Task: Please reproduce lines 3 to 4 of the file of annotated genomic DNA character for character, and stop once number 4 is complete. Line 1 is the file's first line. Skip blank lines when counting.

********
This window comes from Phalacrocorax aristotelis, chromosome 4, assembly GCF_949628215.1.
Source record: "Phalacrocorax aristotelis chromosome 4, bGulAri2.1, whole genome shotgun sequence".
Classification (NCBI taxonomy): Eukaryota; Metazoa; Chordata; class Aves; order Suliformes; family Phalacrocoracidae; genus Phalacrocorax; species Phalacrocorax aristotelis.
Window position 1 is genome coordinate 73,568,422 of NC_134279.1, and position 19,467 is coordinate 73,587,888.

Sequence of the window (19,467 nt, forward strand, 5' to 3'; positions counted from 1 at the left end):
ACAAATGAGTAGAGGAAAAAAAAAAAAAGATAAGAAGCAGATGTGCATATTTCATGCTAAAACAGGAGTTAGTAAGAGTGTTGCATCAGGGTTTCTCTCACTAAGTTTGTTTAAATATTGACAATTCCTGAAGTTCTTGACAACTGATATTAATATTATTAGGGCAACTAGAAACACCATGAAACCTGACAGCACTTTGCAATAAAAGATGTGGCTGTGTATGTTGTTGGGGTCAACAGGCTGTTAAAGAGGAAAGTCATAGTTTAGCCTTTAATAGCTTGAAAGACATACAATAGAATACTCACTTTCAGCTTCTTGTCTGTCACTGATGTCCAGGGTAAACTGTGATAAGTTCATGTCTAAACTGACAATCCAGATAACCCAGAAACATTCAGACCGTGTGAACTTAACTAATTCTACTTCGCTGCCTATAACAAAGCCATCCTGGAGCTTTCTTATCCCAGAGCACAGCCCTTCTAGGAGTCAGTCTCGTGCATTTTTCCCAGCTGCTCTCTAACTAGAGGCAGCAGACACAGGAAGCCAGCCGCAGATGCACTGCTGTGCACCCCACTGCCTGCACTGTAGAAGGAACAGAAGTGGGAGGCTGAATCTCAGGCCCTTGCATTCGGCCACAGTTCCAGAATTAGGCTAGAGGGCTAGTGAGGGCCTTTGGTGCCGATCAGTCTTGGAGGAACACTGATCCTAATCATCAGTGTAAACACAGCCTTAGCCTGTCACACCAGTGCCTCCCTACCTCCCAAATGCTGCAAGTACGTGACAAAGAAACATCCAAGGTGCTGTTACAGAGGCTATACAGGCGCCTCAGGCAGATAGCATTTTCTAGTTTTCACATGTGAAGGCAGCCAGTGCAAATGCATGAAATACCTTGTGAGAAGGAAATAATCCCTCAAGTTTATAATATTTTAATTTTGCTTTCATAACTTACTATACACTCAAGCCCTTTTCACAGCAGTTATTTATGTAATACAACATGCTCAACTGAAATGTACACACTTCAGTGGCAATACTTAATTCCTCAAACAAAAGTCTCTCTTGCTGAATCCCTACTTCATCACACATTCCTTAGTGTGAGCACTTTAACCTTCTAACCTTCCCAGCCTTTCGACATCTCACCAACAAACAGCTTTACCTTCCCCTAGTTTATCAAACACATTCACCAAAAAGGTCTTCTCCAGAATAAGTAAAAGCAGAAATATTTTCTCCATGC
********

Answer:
Classification (NCBI taxonomy): Eukaryota; Metazoa; Chordata; class Aves; order Suliformes; family Phalacrocoracidae; genus Phalacrocorax; species Phalacrocorax aristotelis.
Window position 1 is genome coordinate 73,568,422 of NC_134279.1, and position 19,467 is coordinate 73,587,888.